There are, however, techniques which, if used judiciously, may avoid the need for hysterectomy. One is uterine packing, which has recently re-emerged as an option after falling into disuse. An American report21 describes nine cases of uterine packing between 1985 and 1991 in a hospital with long experience of the Torpin packer, an instrument which places five yards of 4-inch gauze inside the uterus. In six of the nine women it was used after vaginal delivery and in three after repeat caesarean section. Two of the patients required hysterectomy because the packing failed. In the seven others the pack was left in place for between 5 h and 96 h, and bleeding did not recur at removal.
Removal of a pack is a worrying moment because of concern that the raw uterine surface will bleed again. One case report22 has described a sterile plastic drape fashioned into a bag and inserted into the lower uterine segment and vagina before being packed with two lengths of 4.5 × 48 inch gauze packs soaked in povidone-iodine. The purpose of the plastic was to allow easy removal and in fact the packing was spontaneously expelled 16 h later with the onset of breastfeeding.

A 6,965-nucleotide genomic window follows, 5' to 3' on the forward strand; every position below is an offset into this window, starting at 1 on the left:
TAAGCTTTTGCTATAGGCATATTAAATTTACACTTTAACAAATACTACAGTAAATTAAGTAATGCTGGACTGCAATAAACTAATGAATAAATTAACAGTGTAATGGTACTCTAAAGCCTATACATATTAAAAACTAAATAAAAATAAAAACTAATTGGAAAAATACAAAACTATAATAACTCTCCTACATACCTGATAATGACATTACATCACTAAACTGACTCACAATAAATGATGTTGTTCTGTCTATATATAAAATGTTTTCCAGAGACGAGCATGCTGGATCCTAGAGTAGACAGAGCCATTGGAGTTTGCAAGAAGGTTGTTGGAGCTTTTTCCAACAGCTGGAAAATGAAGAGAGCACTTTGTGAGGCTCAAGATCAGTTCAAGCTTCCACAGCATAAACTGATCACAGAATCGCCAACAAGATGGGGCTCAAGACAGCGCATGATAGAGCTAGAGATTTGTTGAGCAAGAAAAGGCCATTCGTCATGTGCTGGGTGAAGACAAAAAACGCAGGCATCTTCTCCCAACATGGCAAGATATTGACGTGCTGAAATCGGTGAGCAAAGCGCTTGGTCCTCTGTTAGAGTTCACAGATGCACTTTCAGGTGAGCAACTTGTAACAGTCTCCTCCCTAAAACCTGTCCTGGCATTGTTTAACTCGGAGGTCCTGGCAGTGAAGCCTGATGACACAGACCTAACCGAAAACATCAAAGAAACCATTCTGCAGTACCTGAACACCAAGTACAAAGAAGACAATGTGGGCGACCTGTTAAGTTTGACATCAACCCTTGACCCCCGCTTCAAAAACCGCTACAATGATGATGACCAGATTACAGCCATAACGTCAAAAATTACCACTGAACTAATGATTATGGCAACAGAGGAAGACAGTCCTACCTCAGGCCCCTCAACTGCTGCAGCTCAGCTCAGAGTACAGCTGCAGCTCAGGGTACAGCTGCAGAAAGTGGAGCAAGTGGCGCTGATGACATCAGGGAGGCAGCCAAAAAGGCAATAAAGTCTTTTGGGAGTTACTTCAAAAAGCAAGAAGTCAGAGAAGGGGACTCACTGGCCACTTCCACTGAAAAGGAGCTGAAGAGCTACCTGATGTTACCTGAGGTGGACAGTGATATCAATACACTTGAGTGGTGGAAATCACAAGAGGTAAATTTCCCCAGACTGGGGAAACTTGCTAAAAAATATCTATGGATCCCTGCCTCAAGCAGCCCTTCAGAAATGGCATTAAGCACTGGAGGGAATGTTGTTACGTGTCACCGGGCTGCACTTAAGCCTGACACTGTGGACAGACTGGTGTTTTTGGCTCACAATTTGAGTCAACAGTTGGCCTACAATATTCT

Following similar principles, in another report23 of a case of atonic PPH a Sengstaken-Blakemore tube was inserted in the uterus, and the gastric balloon inflated with 300 mL saline. External compression of the uterus was maintained for 10 minutes and controlled the haemorrhage while fluid replacement and correction of the clotting disorder continued. The balloon was left inflated for 24 h and then slowly deflated at a rate of 20 mL per hour. Recovery was complete. The use of a Foley catheter with a large bulb has also been suggested7.
A recent report24 describes the successful treatment of uterine atony by the enucleation of a submucous fibroid which was preventing the uterus from contracting. Another case report25 describes the cessation of haemorrhage after intravenous injection of 1 g of tranexamic acid, a fibrinolytic inhibitor. The authors suggest that this drug may be particularly helpful in severe bleeding from the lower uterine segment when the fundus is already well contracted.
There are also surgical techniques for controlling haemorrhage without the need for hysterectomy. Ligation of the internal iliac artery is well known but infrequently performed. There may be extensive collateral circulation in the pelvis and the technique prevents hysterectomy in only about 50% of cases7. It requires a high degree of surgical skill and complications include laceration of iliac veins, accidental ligation of the external iliac artery, ureteric injury and death. Hysterectomy is usually safer and quicker7.